Distribution. Onespotted stink bug is native to North America. It is distributed widely; in the United
States it is absent only from the southwestern states. In the midwest and other northern areas it is considered to be the most common stinkbug species (Esselbaugh, 1948). In Canada it is known from Quebec and Ontario west to British Columbia.
Host Plants. This species is reported to feed on numerous plants. Among vegetable crops attacked are asparagus, bean, cantaloupe, corn, cowpea, mustard, onion, pea, potato, squash, and tomato. Field crops that serve as hosts are alfalfa, clover, cotton, oats, rye, sugarbeet, timothy, tobacco, and wheat. Such fruit crops as gooseberry, grape, peach, pear, and raspberry were damaged. Some of the numerous weeds known to support this species are burdock, Arctium sp.; curly dock, Rumex sp.; goldenrod, Solidago sp.; horseweed, Erigeron canadensis; milkweed, Asclepias sp.; mullein, Verbascum thapsus; pigweed, Amaranthus sp.; ragweed, Ambrosia sp.; and thistle, Cirsium sp. Trees are commonly reported as hosts; among them are black walnut, elm, pine, poplar, sassafras, tulip tree, and willow.
Natural Enemies. Onespotted stink bug is parasitized by Telenomus and Trissolcus spp. (Hymenoptera: Scelionidae) and several flies, including Gymnosoma fuliginosum Robineau-Desvoidy, Trichopoda pennipes (Fabricius), Cylindromyia binotata (Bigot), C. fumipennis (Bigot), Gymnoclytia occidua (Walker), Cistogaster immaculata Macquart, and Euthera tentatrix Loew (all Diptera: Tachinidae) (McPherson, 1982).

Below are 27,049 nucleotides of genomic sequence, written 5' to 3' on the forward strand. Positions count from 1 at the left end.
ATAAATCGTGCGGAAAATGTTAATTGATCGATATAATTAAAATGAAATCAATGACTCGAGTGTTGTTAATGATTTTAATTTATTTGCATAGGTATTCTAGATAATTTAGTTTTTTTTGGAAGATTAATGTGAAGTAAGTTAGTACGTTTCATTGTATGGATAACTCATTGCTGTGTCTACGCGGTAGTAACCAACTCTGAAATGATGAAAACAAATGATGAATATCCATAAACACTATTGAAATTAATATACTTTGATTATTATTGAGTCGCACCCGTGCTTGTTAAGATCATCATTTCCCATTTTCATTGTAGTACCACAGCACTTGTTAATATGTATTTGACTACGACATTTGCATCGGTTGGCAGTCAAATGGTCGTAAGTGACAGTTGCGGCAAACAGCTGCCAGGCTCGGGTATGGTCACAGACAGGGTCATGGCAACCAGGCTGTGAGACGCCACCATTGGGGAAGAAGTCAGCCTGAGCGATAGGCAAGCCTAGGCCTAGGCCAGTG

Yeargan (1979) studied mortality of brown stink bug eggs in Kentucky, and reported that when egg masses were distributed in crops, about 50% were parasitized,13% were destroyed by predators, and 25% failed to hatch probably due to undetectable natural enemy feeding. When stink bugs were allowed to oviposit naturally on plants 71% were parasitized, 26% were destroyed by predators, and 1% failed to hatch. Natural enemies clearly have the potential to destroy a high proportion of stink bug eggs.
Life Cycle and Description. There is only a single generation per year throughout the range of this species. The eggs are deposited in late April to June, with adults produced by August. The adults overwinter, and both new and overwintering adults can be found late in the summer.
The biology and description of the nymphs were given by Parish (1934) and Munyaneza and McPher-son (1994). The latter authors also gave information on rearing, and characters to distinguish onespotted stink bug nymphs from brown stink bug nymphs. A key to distinguish stink bugs commonly affecting vegetables is also found in Appendix A.
Nymphs and adults feed on tender shoot tissue, buds, and fruit. Most damage to vegetables takes the form of deformed fruit, aborted blossoms, or death of young tissue. Annan and Bergman (1988), Sedlacek and Townsend (1988), and Apriyanto et al, (1989a,b)
found that young corn plants were damaged by stink bug feeding. Symptoms included are chlorotic lesions, tightly rolled leaves, wilting, stunting, increased tillering, delayed silk production, and smaller grain weight. Even a single day of feeding by stink bugs reduced corn growth and yield. The first instars, however, feed a little or not at all—a common condition among stink bugs.
Phillips and Howell (1980) stressed the importance of weeds in stink bug biology, and noted that damage was higher in weedy areas, especially following senescence of the weeds. Reduced tillage practices and presence of cover crops, especially wheat, contributed to increase in stink bug abundance. Foliar insecticides are effective, with special care needed to protect the blossoms and fruit.
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